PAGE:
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Can J Neurol Sci. 1989 Nov;16(4 Suppl):511-5.

Cortical glutaminase, beta-glucuronidase and glucose utilization in Alzheimer's disease.

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  • 1Kinamen Laboratory of Neurological Research, Dept. of Psychiatry, University of B.C., Vancouver, Canada.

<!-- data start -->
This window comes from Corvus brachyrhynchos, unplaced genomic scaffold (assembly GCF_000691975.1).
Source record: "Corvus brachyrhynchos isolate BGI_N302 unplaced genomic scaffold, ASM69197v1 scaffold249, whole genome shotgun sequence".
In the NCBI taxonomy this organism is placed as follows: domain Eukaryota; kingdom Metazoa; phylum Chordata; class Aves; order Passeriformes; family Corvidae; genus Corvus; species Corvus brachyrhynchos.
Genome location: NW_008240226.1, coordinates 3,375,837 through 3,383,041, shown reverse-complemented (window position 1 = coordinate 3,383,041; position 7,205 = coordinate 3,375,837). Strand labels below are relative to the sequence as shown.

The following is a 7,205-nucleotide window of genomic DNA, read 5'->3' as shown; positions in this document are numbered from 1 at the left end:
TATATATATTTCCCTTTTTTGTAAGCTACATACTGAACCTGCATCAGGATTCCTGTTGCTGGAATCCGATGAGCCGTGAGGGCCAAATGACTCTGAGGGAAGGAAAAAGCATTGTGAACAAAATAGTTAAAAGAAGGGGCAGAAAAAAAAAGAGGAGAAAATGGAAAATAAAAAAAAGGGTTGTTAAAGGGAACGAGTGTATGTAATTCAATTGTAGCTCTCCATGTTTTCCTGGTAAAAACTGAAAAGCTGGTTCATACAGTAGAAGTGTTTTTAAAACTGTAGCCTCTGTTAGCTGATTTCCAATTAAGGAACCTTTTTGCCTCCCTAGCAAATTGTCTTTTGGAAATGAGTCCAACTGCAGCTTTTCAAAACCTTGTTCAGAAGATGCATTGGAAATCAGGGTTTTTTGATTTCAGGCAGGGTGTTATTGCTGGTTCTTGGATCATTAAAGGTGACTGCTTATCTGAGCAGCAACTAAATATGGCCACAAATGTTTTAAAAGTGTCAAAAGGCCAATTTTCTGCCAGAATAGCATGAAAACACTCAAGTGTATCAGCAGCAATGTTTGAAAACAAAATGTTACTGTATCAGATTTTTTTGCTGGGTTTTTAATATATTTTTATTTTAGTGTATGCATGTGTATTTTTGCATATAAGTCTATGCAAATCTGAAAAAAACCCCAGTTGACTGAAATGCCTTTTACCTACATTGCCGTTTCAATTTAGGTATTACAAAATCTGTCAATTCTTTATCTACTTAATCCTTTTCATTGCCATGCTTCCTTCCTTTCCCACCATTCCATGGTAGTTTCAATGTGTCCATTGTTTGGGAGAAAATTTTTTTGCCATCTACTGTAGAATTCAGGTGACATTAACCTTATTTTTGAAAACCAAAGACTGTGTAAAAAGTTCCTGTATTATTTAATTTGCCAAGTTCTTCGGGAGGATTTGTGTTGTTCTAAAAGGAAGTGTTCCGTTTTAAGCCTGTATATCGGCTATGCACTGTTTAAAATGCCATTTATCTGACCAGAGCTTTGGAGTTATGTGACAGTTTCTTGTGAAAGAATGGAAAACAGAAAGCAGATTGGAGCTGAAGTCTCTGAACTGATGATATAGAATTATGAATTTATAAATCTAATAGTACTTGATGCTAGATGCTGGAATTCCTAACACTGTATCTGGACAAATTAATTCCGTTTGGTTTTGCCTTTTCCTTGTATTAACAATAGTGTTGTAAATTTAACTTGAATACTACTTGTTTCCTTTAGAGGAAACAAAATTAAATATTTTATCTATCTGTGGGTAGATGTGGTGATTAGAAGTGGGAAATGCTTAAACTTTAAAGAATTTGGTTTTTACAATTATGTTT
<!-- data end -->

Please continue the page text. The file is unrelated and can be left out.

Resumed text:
Large pyramidal neurons of rat and human neocortex stain immunohistochemically for phosphate-activated glutaminase (PAG). In a limited number of postmortem brains, we find large reductions in cortical PAG activity in Alzheimer's disease (AD). This finding is consistent with histological evidence that pyramidal neurons are affected in AD. The reductions are greater than those found in the same samples in choline acetyltransferase (ChAT) but the possible deleterious effects of coma and similar premortem factors on human PAG activity have yet to be assessed. The activity of beta-glucuronidase, a lysosomal enzyme which occurs in reactive astrocytes, is elevated in the same samples. Positron emission tomography (PET) studies, using 18F-fluorodeoxyglucose (FDG), have demonstrated significant deficiencies in glucose metabolism in the cortex in AD, with the parietal, temporal and some frontal areas being particularly affected. We found in serial scans of 13 AD cases, including one relatively young (44-46 year old) familial case, an exacerbation of the defect over time in most cases. We have found a negative correlation between the regional metabolic rates for glucose (LCMR(s] measured premortem and the beta-glucuronidase activities measured postmortem on a few AD cases that have come to autopsy. The correlations between LCMR(s) and PAG and ChAT activities tend to be positive. The results are consistent with previous suggestions that decreased LCMR(s) in AD reflect local neuronal loss and gliosis.

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